The global insurance protection gap, or the gap between economic losses and those that are insured, increased again in 2021, reaching a new all-time high of US $1.42 trillion, according to reinsurance giant Swiss Re.
The trend is expected to continue in 2022, with Swiss Re warning that the current inflationary environment is expected to widen the gap further this year.
Reinsurance firm Swiss Re measures insurance resilience using its sigma Resilience Index and explained today that while insurance resilience did improve in 2021, thanks to strong insurance premium growth supported by rising risk awareness among customers and governments’ pandemic-related health spending, it has still not recovered to pre-COVID or global financial crisis levels.
As a result, “The world insurance protection gap for health, mortality and natural catastrophe risks combined reached a new high of USD 1.42 trillion in 2021 and the current inflationary environment is expected to widen the gap further this year,” Swiss Re explained.
Adding that, “Despite a strong forecast for nominal insurance premium growth, insurance resilience is expected to weaken in 2022 due to scaled-back government benefits and declining asset values.”
Jerome Haegeli, Group Chief Economist of Swiss Re provided more colour on this, saying, “The cyclical recovery in both macroeconomic and insurance resilience in 2021 cannot hide the fact that deep structural reforms are needed to drive long-term growth.
“The current inflation shock and cost of living crisis are disproportionately affecting the lowest-income households and will only widen protection gaps this year.
“To secure greater resilience and support long-term economic stability, structural parameters such as infrastructure and human capital need to be strengthened and inequality reduced.
“Against this challenging backdrop, the insurance industry plays an important role in shifting financial risks away from individuals and ultimately increasing their resilience.”
In 2021, Swiss Re reports that global mortality resilience dropped to 45.7%, led by falls in emerging Asia, emerging Europe and North America.
At the same time, natural catastrophe resilience remained low, with 75% of global exposures unprotected in 2021.
The current global inflationary environment is set to exacerbate the global insurance protection gap, Swiss Re believes.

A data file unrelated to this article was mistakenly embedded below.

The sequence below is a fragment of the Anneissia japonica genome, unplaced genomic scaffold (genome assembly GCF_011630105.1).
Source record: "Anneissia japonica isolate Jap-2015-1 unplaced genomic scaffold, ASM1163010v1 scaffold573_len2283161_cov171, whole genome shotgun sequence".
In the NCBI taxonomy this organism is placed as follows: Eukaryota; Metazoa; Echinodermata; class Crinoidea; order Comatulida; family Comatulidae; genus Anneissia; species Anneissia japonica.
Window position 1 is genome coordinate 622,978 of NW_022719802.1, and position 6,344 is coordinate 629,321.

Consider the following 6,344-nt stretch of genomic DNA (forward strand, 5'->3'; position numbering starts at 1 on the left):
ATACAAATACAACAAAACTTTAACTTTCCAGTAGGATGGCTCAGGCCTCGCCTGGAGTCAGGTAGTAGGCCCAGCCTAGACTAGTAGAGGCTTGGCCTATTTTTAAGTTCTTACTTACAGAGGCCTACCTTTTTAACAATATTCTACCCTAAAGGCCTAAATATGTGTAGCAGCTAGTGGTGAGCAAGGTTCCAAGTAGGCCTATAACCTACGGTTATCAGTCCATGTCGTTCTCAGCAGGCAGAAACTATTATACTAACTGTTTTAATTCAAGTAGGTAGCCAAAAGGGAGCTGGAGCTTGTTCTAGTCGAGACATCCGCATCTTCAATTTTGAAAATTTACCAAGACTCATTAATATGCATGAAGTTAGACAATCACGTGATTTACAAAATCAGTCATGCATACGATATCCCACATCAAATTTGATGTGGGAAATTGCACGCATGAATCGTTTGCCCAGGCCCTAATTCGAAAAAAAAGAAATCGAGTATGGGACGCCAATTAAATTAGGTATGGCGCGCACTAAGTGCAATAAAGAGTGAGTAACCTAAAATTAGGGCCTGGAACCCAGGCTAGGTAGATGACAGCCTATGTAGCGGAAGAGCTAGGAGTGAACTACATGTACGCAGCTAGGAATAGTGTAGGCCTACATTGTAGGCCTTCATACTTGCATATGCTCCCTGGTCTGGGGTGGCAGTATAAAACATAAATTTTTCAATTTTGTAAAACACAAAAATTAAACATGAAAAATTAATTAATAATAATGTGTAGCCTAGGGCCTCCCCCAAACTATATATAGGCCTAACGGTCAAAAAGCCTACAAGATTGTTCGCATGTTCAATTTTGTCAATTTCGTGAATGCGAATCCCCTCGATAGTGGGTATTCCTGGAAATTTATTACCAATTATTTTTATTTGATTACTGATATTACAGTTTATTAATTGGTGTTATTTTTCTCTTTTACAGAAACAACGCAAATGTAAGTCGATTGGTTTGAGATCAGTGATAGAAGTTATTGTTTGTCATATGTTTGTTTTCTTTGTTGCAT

The reinsurance firm estimates that price increases in 2022 could drive a US $55 billion widening in the global insurance protection gap, or about 3.8% of the total gap.
The natural catastrophe protection gap has been widening steadily in recent years, from US $169 billion in 2019, to US $216 billion in 2020 and US $251 billion in 2021.
It’s not an even picture across the globe though, with the natural catastrophe insurance protection gap growing more slowly in some regions than others, helped by increasing insurance penetration.
An example is Asia, where higher penetration of property insurance in China has improved natural catastrophe resilience in the emerging Asia Pacific region.
Conversely, nat cat resilience is falling where it is highest, in North America, Latin America and EMEA, while their natural catastrophe insurance protection gaps are widening faster than Advanced AsiaPac.
Higher inflation is expected to worsen protection gaps and this may also become evident in catastrophe claims inflation, as well as through higher costs and insurance pricing.
Overall, it seems the world is not really improving its resilience except in regions where development is accelerating and uptake of financial products like insurance increasing.
In what we’d call the advanced economies of the United States and Europe, for example, we see resilience falling or stagnant, with insurance protection gaps expanding, suggesting a need for more cost-efficient insurance and reinsurance solutions, as well as alternative products that can boost resilience and narrow protection gaps (parametric triggers being one example that may help on the nat cat side).
With around 75% of natural catastrophe exposures across the globe unprotected by insurance and reinsurance, it underscores the need for efficient risk capital, risk transfer and risk syndication, to spread risk and tap into capital markets and expand coverage of global catastrophe risks, a key area the insurance-linked securities (ILS) market can assist with.